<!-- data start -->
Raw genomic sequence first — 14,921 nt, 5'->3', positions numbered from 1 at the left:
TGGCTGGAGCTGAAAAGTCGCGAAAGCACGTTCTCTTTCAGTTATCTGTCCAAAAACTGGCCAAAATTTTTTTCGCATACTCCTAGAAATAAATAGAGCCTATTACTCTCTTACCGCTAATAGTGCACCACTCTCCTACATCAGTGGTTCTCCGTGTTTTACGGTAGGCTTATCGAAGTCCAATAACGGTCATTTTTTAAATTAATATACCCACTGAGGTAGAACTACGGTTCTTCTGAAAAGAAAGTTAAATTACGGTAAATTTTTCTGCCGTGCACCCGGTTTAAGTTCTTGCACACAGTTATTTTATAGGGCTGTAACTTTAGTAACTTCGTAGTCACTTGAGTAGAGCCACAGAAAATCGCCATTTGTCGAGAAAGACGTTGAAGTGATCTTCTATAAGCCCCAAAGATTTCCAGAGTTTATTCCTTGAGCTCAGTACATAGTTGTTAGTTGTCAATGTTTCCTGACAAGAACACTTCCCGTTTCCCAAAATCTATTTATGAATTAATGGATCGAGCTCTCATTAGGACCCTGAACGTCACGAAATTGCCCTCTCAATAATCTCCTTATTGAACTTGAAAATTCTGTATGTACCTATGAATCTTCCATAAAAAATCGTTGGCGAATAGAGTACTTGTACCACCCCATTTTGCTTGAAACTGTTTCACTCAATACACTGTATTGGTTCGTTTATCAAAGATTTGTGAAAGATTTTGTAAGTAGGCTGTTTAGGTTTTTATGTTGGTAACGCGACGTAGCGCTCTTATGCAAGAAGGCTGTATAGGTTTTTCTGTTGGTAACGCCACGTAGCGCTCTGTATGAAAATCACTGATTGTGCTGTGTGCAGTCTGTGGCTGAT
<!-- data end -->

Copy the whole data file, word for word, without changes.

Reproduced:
Raw genomic sequence first — 14,921 nt, 5'->3', positions numbered from 1 at the left:
TGGCTGGAGCTGAAAAGTCGCGAAAGCACGTTCTCTTTCAGTTATCTGTCCAAAAACTGGCCAAAATTTTTTTCGCATACTCCTAGAAATAAATAGAGCCTATTACTCTCTTACCGCTAATAGTGCACCACTCTCCTACATCAGTGGTTCTCCGTGTTTTACGGTAGGCTTATCGAAGTCCAATAACGGTCATTTTTTAAATTAATATACCCACTGAGGTAGAACTACGGTTCTTCTGAAAAGAAAGTTAAATTACGGTAAATTTTTCTGCCGTGCACCCGGTTTAAGTTCTTGCACACAGTTATTTTATAGGGCTGTAACTTTAGTAACTTCGTAGTCACTTGAGTAGAGCCACAGAAAATCGCCATTTGTCGAGAAAGACGTTGAAGTGATCTTCTATAAGCCCCAAAGATTTCCAGAGTTTATTCCTTGAGCTCAGTACATAGTTGTTAGTTGTCAATGTTTCCTGACAAGAACACTTCCCGTTTCCCAAAATCTATTTATGAATTAATGGATCGAGCTCTCATTAGGACCCTGAACGTCACGAAATTGCCCTCTCAATAATCTCCTTATTGAACTTGAAAATTCTGTATGTACCTATGAATCTTCCATAAAAAATCGTTGGCGAATAGAGTACTTGTACCACCCCATTTTGCTTGAAACTGTTTCACTCAATACACTGTATTGGTTCGTTTATCAAAGATTTGTGAAAGATTTTGTAAGTAGGCTGTTTAGGTTTTTATGTTGGTAACGCGACGTAGCGCTCTTATGCAAGAAGGCTGTATAGGTTTTTCTGTTGGTAACGCCACGTAGCGCTCTGTATGAAAATCACTGATTGTGCTGTGTGCAGTCTGTGGCTGAT